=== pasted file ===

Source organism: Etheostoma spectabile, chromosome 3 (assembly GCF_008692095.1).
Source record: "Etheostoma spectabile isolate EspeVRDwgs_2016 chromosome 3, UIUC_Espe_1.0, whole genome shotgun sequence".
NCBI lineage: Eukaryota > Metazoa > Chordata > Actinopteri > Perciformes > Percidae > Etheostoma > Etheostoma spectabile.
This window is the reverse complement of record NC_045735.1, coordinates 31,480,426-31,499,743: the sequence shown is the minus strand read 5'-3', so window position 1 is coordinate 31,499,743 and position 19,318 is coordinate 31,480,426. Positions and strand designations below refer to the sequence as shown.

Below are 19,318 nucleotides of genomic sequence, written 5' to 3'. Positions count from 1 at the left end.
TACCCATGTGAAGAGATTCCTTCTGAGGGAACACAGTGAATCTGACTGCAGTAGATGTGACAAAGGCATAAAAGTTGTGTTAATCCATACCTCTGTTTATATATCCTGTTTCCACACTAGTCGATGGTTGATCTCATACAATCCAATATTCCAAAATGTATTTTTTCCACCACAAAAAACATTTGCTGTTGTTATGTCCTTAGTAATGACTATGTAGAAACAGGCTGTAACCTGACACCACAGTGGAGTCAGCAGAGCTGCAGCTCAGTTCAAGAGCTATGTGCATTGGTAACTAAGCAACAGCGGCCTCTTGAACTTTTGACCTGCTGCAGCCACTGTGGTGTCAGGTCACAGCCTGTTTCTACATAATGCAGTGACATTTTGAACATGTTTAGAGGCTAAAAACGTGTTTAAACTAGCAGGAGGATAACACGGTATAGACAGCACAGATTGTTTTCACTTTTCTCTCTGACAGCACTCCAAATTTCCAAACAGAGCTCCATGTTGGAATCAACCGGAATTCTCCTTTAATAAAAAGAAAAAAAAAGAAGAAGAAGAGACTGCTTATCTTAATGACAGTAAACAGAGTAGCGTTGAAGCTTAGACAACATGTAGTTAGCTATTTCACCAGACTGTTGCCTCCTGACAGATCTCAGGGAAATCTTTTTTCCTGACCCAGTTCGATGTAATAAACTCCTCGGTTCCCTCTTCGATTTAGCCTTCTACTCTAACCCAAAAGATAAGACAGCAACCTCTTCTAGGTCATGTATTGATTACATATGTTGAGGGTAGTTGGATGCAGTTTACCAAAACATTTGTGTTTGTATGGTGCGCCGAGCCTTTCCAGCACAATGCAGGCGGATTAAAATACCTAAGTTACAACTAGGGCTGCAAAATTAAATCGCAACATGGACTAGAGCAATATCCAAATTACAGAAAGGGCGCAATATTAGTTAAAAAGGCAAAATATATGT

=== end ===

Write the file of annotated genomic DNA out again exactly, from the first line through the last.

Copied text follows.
Source organism: Etheostoma spectabile, chromosome 3 (assembly GCF_008692095.1).
Source record: "Etheostoma spectabile isolate EspeVRDwgs_2016 chromosome 3, UIUC_Espe_1.0, whole genome shotgun sequence".
NCBI lineage: Eukaryota > Metazoa > Chordata > Actinopteri > Perciformes > Percidae > Etheostoma > Etheostoma spectabile.
This window is the reverse complement of record NC_045735.1, coordinates 31,480,426-31,499,743: the sequence shown is the minus strand read 5'-3', so window position 1 is coordinate 31,499,743 and position 19,318 is coordinate 31,480,426. Positions and strand designations below refer to the sequence as shown.

Below are 19,318 nucleotides of genomic sequence, written 5' to 3'. Positions count from 1 at the left end.
TACCCATGTGAAGAGATTCCTTCTGAGGGAACACAGTGAATCTGACTGCAGTAGATGTGACAAAGGCATAAAAGTTGTGTTAATCCATACCTCTGTTTATATATCCTGTTTCCACACTAGTCGATGGTTGATCTCATACAATCCAATATTCCAAAATGTATTTTTTCCACCACAAAAAACATTTGCTGTTGTTATGTCCTTAGTAATGACTATGTAGAAACAGGCTGTAACCTGACACCACAGTGGAGTCAGCAGAGCTGCAGCTCAGTTCAAGAGCTATGTGCATTGGTAACTAAGCAACAGCGGCCTCTTGAACTTTTGACCTGCTGCAGCCACTGTGGTGTCAGGTCACAGCCTGTTTCTACATAATGCAGTGACATTTTGAACATGTTTAGAGGCTAAAAACGTGTTTAAACTAGCAGGAGGATAACACGGTATAGACAGCACAGATTGTTTTCACTTTTCTCTCTGACAGCACTCCAAATTTCCAAACAGAGCTCCATGTTGGAATCAACCGGAATTCTCCTTTAATAAAAAGAAAAAAAAAGAAGAAGAAGAGACTGCTTATCTTAATGACAGTAAACAGAGTAGCGTTGAAGCTTAGACAACATGTAGTTAGCTATTTCACCAGACTGTTGCCTCCTGACAGATCTCAGGGAAATCTTTTTTCCTGACCCAGTTCGATGTAATAAACTCCTCGGTTCCCTCTTCGATTTAGCCTTCTACTCTAACCCAAAAGATAAGACAGCAACCTCTTCTAGGTCATGTATTGATTACATATGTTGAGGGTAGTTGGATGCAGTTTACCAAAACATTTGTGTTTGTATGGTGCGCCGAGCCTTTCCAGCACAATGCAGGCGGATTAAAATACCTAAGTTACAACTAGGGCTGCAAAATTAAATCGCAACATGGACTAGAGCAATATCCAAATTACAGAAAGGGCGCAATATTAGTTAAAAAGGCAAAATATATGT